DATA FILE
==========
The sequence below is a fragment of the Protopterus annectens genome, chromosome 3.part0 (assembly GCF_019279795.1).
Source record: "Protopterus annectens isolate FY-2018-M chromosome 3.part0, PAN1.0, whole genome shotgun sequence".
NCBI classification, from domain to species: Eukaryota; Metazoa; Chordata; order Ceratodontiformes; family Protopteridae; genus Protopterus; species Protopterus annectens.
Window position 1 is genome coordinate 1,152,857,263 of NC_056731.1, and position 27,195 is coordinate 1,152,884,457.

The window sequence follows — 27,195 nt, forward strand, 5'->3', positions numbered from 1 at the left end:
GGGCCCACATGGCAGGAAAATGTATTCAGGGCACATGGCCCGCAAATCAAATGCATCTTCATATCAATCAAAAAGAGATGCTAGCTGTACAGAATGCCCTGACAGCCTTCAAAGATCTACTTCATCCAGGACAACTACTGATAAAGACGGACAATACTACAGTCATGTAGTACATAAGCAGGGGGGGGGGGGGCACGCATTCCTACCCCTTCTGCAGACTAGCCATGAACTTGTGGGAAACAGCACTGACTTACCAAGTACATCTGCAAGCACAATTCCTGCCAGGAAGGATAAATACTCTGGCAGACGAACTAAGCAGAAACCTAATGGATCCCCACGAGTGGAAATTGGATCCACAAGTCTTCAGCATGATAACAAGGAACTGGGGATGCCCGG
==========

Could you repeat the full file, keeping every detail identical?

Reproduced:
The sequence below is a fragment of the Protopterus annectens genome, chromosome 3.part0 (assembly GCF_019279795.1).
Source record: "Protopterus annectens isolate FY-2018-M chromosome 3.part0, PAN1.0, whole genome shotgun sequence".
NCBI classification, from domain to species: Eukaryota; Metazoa; Chordata; order Ceratodontiformes; family Protopteridae; genus Protopterus; species Protopterus annectens.
Window position 1 is genome coordinate 1,152,857,263 of NC_056731.1, and position 27,195 is coordinate 1,152,884,457.

The window sequence follows — 27,195 nt, forward strand, 5'->3', positions numbered from 1 at the left end:
GGGCCCACATGGCAGGAAAATGTATTCAGGGCACATGGCCCGCAAATCAAATGCATCTTCATATCAATCAAAAAGAGATGCTAGCTGTACAGAATGCCCTGACAGCCTTCAAAGATCTACTTCATCCAGGACAACTACTGATAAAGACGGACAATACTACAGTCATGTAGTACATAAGCAGGGGGGGGGGGGGCACGCATTCCTACCCCTTCTGCAGACTAGCCATGAACTTGTGGGAAACAGCACTGACTTACCAAGTACATCTGCAAGCACAATTCCTGCCAGGAAGGATAAATACTCTGGCAGACGAACTAAGCAGAAACCTAATGGATCCCCACGAGTGGAAATTGGATCCACAAGTCTTCAGCATGATAACAAGGAACTGGGGATGCCCGG